Visiting Wadi Rum (وادي رم) on a two-day trip with CET. We rode in the open backs of pickup trucks around the desert and got to explore a bunch of different hill sites. The place is beautiful; the red sand makes it look like you’re on Mars, and many movies were filmed here. This photo features a herd of camels seen walking by our campsite in the morning.
A strike of lightning from a thunderstorm that passed through Wadi Rum in the evening. The storm went on for a couple hours, with lightning flashing pretty rapidly. Rain came later on, but only lasted for a bit and we got to the tents before getting too wet. It was cool to see a storm with lightning in a place with such few storms per year.
Riding camels by the Al-Khazneh Treasury (الخزنة) site at Petra (البتراء). We got to check out Petra with CET after visiting Wadi Rum. Though I’ve been to the Pyramids in Cairo, this was my first time riding a camel. It only cost 2 dinars for a few-minute ride. It was a nice time, though of course it’s worth raising the concern of animal welfare; if you’d like to ride a camel, maybe make sure it looks well taken care of before riding it
An old train station at Al-Hussein Park in western Amman. I took some time to walk around the park one day and thought this site was really aesthetic, especially with the tree’s leaves that have changed to yellow.
Meeting with some friends, both Jordanians and foreigners, for lunch at the restaurant Kosharita in Jabal Amman. We often meet on weekends to go to restaurants and play Backgammon at cafés. We all speak Arabic, so we get to practice the language together whenever we meet.
The rare sight of a rainbow over downtown Amman. Now that it’s November, being the wintertime here, it rains every once in a while—maybe a couple times a week. This view is seen from Darat al-Funun in al-Weibdeh, a cultural center that includes nice gardens with outdoor seating, art galleries featuring Jordanian and Palestinian art, and even some ancient ruins on site. The outdoor seating is a great study spot, especially when the weather is nice.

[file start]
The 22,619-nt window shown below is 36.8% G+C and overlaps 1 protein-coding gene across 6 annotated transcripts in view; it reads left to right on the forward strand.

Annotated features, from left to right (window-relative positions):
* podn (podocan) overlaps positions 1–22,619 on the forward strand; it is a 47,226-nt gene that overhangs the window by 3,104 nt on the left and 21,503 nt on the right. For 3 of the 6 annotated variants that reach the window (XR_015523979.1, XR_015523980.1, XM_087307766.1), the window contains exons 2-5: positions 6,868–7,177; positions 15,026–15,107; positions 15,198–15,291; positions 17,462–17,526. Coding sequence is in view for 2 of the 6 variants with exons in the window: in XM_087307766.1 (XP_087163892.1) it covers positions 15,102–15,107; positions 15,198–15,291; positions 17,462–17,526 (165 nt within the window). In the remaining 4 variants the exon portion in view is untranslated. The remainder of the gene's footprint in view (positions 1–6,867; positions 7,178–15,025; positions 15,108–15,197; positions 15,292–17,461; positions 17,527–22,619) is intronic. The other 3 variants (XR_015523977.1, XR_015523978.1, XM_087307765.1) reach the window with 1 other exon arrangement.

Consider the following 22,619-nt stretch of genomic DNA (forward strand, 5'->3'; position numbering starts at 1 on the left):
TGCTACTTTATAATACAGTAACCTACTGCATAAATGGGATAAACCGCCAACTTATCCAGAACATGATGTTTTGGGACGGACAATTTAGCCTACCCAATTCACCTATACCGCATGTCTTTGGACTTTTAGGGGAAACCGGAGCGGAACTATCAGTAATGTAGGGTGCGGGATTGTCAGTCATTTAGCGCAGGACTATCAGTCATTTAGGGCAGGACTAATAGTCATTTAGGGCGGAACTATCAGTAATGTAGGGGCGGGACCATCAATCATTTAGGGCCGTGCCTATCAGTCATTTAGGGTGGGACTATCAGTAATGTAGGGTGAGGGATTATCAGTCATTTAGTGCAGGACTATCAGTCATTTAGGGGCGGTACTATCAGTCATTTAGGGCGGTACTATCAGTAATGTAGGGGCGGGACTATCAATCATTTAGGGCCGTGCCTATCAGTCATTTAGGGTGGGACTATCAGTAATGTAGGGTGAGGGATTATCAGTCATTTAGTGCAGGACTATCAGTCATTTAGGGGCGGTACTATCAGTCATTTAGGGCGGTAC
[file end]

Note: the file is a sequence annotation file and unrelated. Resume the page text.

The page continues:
The streets at the heart of West al-Balad at night. This area in Downtown Amman is always bustling and has many places to stop at for some great, cheap food including a sugarcane juice stand, a knafeh place called Habibah, and the famous falafel restaurant, Hashem.
A giant Christmas tree set up at the Boulevard, a walking street right next to Abdali Mall featuring many cafés and restaurants. It’s a pretty western place so you won’t find much Jordanian food here and the prices are pretty high, but it’s a nice place to check out and a good place to go to if you want something from any foreign cuisine.
The plaza outside of the library of the University of Jordan. CET is now located in al-Swaifiyeh which is kind of far from the university, but I went to visit the campus with my language partner one day. We walked around the entire campus and saw a lot of the different buildings. We went in the evening, so the place was very busy with a lot of university students who have gotten out of class.
I met a guy at Darat al-Funun one day and he invited me to play volleyball with him and his group. The next day I joined them and played for two hours; I haven’t played in years, so I was a little rusty, but they were patient with me and even helped me practice to get better. It’s mostly Jordanians there, but foreigners are welcome too. If you’d like the guy’s contact information so you can join when in Amman, feel free to reach out to me.